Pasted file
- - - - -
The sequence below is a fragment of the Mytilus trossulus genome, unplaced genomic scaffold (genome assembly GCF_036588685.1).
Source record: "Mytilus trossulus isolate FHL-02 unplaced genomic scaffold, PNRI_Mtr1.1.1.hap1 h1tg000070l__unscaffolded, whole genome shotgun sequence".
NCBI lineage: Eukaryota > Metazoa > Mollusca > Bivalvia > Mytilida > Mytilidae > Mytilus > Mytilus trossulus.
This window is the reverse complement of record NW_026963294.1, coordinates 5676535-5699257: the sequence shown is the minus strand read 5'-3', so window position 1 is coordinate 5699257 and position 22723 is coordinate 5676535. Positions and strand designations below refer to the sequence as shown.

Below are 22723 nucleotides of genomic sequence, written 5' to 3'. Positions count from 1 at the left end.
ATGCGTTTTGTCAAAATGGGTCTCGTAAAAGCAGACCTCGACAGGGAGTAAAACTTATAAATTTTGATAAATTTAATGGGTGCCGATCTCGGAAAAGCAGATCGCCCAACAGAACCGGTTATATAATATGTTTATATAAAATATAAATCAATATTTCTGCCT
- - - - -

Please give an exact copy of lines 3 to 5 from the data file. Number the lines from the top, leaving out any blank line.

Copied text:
NCBI lineage: Eukaryota > Metazoa > Mollusca > Bivalvia > Mytilida > Mytilidae > Mytilus > Mytilus trossulus.
This window is the reverse complement of record NW_026963294.1, coordinates 5676535-5699257: the sequence shown is the minus strand read 5'-3', so window position 1 is coordinate 5699257 and position 22723 is coordinate 5676535. Positions and strand designations below refer to the sequence as shown.

Below are 22723 nucleotides of genomic sequence, written 5' to 3'. Positions count from 1 at the left end.